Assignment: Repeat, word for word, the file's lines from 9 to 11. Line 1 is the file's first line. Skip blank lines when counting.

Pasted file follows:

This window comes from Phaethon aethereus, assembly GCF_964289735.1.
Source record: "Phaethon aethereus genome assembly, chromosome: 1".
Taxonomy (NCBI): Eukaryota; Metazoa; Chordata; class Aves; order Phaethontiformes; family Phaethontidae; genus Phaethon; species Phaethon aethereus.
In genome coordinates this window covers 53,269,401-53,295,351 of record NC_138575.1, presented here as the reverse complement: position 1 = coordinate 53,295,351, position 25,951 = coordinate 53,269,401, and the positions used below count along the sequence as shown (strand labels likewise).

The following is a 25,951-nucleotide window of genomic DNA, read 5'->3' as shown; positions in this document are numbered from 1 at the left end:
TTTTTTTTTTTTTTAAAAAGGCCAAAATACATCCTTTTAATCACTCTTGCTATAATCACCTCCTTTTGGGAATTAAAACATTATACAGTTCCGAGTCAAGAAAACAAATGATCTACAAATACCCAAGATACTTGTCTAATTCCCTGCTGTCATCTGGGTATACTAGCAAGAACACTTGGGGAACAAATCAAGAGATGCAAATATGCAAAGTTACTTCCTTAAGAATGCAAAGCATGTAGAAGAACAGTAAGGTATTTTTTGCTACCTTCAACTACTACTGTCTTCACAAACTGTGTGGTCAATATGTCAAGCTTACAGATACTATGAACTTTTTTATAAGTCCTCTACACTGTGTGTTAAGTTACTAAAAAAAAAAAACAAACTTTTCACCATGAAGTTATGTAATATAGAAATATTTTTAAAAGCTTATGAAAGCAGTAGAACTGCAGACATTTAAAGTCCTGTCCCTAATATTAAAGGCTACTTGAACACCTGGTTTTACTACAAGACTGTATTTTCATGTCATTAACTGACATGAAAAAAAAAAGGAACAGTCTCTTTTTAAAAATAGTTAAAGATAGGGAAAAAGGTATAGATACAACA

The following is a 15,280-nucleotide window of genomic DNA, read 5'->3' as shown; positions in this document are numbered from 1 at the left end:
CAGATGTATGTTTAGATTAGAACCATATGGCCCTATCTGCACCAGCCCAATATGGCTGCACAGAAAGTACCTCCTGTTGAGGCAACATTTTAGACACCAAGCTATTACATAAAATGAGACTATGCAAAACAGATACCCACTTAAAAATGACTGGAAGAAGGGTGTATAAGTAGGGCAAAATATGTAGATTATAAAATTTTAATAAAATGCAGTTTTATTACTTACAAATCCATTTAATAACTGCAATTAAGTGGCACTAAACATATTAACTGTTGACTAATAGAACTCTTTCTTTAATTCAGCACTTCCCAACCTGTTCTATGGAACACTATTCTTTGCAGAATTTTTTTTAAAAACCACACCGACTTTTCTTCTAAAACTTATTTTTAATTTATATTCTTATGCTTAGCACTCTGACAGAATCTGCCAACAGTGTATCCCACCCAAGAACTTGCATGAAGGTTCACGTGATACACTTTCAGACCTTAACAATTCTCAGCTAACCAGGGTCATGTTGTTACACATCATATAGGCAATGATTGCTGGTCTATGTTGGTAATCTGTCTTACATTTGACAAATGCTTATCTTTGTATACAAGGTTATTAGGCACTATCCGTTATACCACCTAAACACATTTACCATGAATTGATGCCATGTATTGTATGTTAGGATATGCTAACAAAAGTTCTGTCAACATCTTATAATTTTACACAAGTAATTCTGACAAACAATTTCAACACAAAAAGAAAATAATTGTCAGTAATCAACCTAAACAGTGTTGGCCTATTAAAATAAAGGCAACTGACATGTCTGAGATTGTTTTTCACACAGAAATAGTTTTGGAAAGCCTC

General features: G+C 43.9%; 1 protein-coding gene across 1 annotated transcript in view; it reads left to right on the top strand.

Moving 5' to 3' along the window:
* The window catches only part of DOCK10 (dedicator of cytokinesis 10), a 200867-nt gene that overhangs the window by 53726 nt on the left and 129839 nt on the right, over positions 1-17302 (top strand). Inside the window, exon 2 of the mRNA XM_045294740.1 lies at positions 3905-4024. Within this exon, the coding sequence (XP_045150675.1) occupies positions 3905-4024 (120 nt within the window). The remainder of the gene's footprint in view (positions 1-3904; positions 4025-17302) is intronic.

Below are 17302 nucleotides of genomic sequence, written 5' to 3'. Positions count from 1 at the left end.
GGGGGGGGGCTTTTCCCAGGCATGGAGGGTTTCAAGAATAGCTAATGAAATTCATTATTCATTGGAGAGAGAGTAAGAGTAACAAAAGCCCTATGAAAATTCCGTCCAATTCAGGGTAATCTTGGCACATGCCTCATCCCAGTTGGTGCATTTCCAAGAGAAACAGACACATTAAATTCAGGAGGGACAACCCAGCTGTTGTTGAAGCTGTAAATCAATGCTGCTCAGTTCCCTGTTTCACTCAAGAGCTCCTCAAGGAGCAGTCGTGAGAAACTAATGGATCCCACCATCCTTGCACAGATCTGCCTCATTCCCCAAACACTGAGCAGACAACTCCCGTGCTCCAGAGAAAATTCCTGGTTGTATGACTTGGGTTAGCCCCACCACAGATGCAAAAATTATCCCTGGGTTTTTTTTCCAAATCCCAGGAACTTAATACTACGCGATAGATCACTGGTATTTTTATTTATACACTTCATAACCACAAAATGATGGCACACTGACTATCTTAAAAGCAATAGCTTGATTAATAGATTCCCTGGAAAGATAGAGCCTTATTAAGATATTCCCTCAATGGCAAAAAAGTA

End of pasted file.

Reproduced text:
General features: G+C 43.9%; 1 protein-coding gene across 1 annotated transcript in view; it reads left to right on the top strand.

Moving 5' to 3' along the window:
* The window catches only part of DOCK10 (dedicator of cytokinesis 10), a 200867-nt gene that overhangs the window by 53726 nt on the left and 129839 nt on the right, over positions 1-17302 (top strand). Inside the window, exon 2 of the mRNA XM_045294740.1 lies at positions 3905-4024. Within this exon, the coding sequence (XP_045150675.1) occupies positions 3905-4024 (120 nt within the window). The remainder of the gene's footprint in view (positions 1-3904; positions 4025-17302) is intronic.